Within the month, at least two of the brand new Dalian trains are expected to undergo nighttime “simulation tests” before being provisionally deployed on the main line of the Metro Rail Transit (MRT) 3 for 150 hours.
But even if the provisional deployment would be pulled off without a hitch, Transportation Undersecretary for Rails TJ Batan was noncommittal when asked whether the new trains would go on to make regular runs.
Return to maker
Should technical problems crop up, the trains would be sent back to the Chinese manufacturer for rehabilitation, he told senators during Tuesday’s hearing on the Department of Transportation (DOTr) budget for 2019.
According to Batan, the nighttime tests would be done in coordination with Toshiba and the Philippine National Railways as part of the government’s efforts to verify the findings made by CRRC Dalian Co. Ltd. and international audit firm TUV Rheinland.
During the hearing, Transportation Secretary Arthur Tugade told senators that the China-made trains “[could] apparently be used” provisionally to help improve the operations of the aging and breakdown-prone MRT 3.
He was supported by Batan who said that while there were issues that needed to be addressed, an audit of the Dalian trains showed that these could indeed be used by the public.
One issue was adjusting the compatibility of the MRT 3 maintenance equipment since these were designed for the first-generation Czech-made MRT 3 trains, he said.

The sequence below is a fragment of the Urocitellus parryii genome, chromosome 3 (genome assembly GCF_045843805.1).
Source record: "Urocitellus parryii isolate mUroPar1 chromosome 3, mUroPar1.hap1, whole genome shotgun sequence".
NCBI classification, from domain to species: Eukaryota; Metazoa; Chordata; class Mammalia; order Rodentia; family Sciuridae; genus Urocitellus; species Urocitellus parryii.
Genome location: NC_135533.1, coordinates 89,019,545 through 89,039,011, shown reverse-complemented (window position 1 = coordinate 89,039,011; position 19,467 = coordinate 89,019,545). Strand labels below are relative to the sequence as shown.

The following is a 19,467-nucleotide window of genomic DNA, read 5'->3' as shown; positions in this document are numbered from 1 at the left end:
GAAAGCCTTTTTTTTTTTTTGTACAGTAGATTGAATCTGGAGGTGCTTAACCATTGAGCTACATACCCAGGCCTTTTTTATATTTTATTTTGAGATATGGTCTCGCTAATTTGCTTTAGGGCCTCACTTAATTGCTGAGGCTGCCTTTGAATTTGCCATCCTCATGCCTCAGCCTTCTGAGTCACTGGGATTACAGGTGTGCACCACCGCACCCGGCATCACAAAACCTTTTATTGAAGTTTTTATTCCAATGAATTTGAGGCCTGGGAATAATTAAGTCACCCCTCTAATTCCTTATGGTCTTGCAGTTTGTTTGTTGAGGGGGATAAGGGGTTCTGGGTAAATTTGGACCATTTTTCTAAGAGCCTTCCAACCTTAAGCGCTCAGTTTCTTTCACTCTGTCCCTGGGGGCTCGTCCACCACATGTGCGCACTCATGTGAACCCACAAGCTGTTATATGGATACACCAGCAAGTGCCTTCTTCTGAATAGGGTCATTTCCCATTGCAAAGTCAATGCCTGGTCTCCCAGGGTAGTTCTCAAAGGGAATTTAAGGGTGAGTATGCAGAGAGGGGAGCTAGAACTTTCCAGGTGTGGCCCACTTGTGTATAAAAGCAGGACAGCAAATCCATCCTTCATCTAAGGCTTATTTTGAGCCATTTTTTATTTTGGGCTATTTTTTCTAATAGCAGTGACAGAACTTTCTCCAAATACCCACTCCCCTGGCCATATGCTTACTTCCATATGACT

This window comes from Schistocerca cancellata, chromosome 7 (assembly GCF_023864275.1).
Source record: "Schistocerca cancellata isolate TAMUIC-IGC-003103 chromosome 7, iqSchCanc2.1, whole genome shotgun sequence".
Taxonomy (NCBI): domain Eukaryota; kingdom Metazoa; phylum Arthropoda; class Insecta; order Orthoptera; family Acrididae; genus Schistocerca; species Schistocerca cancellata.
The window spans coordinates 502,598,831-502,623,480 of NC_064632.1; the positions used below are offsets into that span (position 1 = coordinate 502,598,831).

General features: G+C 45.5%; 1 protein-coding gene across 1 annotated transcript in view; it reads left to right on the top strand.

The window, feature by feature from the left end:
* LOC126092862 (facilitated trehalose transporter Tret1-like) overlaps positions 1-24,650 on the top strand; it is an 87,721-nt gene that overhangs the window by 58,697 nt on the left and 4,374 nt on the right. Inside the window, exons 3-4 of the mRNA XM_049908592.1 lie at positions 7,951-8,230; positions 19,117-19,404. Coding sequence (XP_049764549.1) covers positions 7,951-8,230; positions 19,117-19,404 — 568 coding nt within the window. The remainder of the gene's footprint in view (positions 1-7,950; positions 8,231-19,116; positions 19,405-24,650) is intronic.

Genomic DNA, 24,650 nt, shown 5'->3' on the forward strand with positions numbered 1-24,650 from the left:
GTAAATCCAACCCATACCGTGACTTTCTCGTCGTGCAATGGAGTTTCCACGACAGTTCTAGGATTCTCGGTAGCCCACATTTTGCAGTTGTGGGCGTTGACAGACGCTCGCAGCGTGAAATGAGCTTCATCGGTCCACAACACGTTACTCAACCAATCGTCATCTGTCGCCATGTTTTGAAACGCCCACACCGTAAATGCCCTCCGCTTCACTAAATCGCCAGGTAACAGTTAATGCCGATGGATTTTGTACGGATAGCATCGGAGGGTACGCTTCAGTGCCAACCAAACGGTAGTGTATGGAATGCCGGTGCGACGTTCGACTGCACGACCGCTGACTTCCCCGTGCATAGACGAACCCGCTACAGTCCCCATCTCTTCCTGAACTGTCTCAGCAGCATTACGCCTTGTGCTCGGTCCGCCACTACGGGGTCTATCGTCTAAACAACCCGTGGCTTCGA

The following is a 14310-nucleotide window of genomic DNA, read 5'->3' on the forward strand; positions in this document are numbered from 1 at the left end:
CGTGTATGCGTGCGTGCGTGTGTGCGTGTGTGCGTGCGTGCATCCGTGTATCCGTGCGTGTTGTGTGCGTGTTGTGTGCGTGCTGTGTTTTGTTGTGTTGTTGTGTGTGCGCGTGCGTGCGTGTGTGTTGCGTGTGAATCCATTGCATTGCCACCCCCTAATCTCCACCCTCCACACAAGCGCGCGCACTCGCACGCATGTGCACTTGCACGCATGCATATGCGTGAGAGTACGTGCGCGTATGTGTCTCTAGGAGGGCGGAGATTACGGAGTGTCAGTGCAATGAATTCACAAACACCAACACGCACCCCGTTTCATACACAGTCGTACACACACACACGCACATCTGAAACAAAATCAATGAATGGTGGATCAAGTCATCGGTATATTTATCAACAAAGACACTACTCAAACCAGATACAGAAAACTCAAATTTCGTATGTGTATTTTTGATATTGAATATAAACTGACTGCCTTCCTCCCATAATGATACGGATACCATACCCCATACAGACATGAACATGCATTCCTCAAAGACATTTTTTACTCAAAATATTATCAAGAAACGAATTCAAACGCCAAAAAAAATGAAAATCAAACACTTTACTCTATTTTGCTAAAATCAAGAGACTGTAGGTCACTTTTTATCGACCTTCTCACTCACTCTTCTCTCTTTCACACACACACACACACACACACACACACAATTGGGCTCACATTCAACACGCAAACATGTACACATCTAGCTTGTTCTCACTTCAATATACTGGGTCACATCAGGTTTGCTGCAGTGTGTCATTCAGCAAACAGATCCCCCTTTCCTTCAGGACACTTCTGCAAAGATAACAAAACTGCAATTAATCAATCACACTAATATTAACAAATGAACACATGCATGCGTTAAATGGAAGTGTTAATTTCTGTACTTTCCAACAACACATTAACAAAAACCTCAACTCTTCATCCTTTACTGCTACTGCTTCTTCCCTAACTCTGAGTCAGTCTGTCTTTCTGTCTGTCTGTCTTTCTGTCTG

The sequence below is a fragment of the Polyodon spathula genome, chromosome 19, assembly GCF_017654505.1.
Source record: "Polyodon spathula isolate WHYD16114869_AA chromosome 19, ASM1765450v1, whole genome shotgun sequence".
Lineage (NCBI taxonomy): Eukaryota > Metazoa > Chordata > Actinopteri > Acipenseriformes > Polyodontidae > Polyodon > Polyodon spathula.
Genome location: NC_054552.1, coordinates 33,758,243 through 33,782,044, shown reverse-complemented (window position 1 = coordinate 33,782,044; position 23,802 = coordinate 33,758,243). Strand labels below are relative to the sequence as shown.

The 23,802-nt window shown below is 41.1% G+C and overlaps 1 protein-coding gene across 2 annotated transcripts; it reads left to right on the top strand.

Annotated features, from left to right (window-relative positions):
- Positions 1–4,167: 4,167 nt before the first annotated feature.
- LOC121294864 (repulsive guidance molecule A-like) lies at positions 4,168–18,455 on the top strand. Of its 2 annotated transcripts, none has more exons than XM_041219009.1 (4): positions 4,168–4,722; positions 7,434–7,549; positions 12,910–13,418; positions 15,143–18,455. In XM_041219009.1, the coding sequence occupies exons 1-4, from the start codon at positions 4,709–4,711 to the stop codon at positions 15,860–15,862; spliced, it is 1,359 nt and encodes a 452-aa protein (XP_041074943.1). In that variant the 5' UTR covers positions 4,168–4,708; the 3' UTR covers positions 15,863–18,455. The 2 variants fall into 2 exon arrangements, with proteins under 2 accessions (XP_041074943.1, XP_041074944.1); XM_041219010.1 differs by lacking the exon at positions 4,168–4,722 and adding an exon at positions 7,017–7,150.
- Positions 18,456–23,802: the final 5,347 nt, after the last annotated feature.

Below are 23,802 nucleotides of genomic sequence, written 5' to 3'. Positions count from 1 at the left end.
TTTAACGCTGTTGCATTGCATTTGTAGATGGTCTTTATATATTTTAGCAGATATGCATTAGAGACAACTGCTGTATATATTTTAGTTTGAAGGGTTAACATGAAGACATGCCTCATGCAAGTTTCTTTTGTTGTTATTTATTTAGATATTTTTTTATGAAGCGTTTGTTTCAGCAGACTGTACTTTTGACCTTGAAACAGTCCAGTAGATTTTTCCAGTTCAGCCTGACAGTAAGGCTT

Asked by Sen. Nancy Binay if there were problems about the trains’ weight, Batan replied: “There’s an issue but it does not affect the safety and compatibility of the Dalian trains.”
He said that based on the audit conducted by the TUV, the China-made trains, when packed with 1,800 passengers, were within the prescribed fully loaded weight.
While all of the 48 trains purchased by the Aquino administration from Dalian were delivered in January 2017, these were left to gather dust at the MRT 3 depot as the DOTr cited safety and compatibility issues for their nondeployment.
Rail officials had pointed out that the P3.8-billion trains were overweight by at least three tons. Based on Dalian’s contract with the government, the trains should weigh 46.3 tons each but the delivered units weighed 49.7 tons.
Still within limits
Experts stressed, however, that the trains were still within the allowable limit.
Since the start of the year, the MRT 3 has recorded 65 unloading incidents. The latest was yesterday when a southbound train unloaded 700 passengers at Magallanes station after the motor developed electrical problems.
The expected deployment of the Dalian trains comes ahead of the planned general overhaul of the old MRT 3 trains starting next year. Batan said that their contract with the Japan International Cooperation Agency covering 72 MRT 3 coaches would last for 43 months.
During the rehabilitation period, the number of operational trains would go down from 15 to just 10, according to Tugade.
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